The American Balancing Act
|Jasper Johns, Map, 1961|
It's rarely mentioned by today's Tea Party constitutional originalists, or by anyone else for that matter, that the Preamble to the Constitution indicates that, among other things, our task is to "promote the general welfare" and "secure the blessings of liberty to ourselves and our posterity."
These two notions -- not just liberty or freedom -- are at the heart of the American experiment. Both are essential, but both will always be in tension. So with every issue we face, we must always ask, what is the proper balance to be struck? However, with our adversarial approach to politics, what you will often see is Republicans arguing for liberty and dismissing, for the most part, the general welfare, and Democrats doing, in varying degrees, the opposite. I think that the positions that are taken are more polarized than the actual beliefs of those arguing their positions. This is because, while we know that a balance makes the most sense, we fear what will happen if the other side wins.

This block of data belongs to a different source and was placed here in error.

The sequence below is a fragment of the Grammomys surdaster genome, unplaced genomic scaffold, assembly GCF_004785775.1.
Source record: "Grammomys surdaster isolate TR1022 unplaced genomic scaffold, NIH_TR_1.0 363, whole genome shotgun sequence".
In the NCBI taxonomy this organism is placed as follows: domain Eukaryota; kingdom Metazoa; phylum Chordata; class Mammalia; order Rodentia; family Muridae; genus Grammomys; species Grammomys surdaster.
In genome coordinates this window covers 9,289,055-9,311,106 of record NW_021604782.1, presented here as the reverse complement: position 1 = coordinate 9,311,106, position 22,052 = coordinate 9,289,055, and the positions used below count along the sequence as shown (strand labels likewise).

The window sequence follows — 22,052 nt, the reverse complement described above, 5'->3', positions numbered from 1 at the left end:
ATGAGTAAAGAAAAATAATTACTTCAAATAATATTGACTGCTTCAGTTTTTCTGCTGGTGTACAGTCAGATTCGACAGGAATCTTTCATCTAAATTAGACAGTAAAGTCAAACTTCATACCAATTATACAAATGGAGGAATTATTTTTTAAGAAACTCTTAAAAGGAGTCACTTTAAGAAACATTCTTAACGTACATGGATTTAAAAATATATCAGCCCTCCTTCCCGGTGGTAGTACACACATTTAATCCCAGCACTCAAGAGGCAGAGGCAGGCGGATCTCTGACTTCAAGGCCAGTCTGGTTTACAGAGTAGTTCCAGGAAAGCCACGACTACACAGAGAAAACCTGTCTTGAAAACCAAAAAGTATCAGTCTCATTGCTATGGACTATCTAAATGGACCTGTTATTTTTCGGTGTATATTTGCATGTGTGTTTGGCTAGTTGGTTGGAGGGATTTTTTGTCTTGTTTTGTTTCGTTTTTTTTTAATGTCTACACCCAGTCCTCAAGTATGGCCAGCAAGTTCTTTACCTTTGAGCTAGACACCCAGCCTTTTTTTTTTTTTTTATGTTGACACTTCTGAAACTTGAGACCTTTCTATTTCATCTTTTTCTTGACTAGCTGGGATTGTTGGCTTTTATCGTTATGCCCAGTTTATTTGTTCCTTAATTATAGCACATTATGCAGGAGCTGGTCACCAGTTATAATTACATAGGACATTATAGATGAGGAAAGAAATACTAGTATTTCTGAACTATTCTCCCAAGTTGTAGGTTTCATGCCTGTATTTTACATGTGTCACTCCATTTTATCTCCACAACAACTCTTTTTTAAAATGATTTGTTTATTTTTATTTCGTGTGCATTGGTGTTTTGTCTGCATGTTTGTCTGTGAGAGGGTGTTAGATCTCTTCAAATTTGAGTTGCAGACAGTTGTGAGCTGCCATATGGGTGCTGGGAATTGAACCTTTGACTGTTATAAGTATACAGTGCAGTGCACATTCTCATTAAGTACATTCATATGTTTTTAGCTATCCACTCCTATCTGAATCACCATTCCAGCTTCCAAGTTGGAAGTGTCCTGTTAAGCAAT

I think every issue we face should be discussed explicitly in the context of the tension between the general welfare and individual liberty, with partisans acknowledging the importance of both as they argue for a different balance. This way we won't delegitimize our opponents as much as we do now. Is this possible within our current adversarial system? I don't know. And it might even be that the adversarial method is the best way to achieve balance, though it doesn't look that way these days.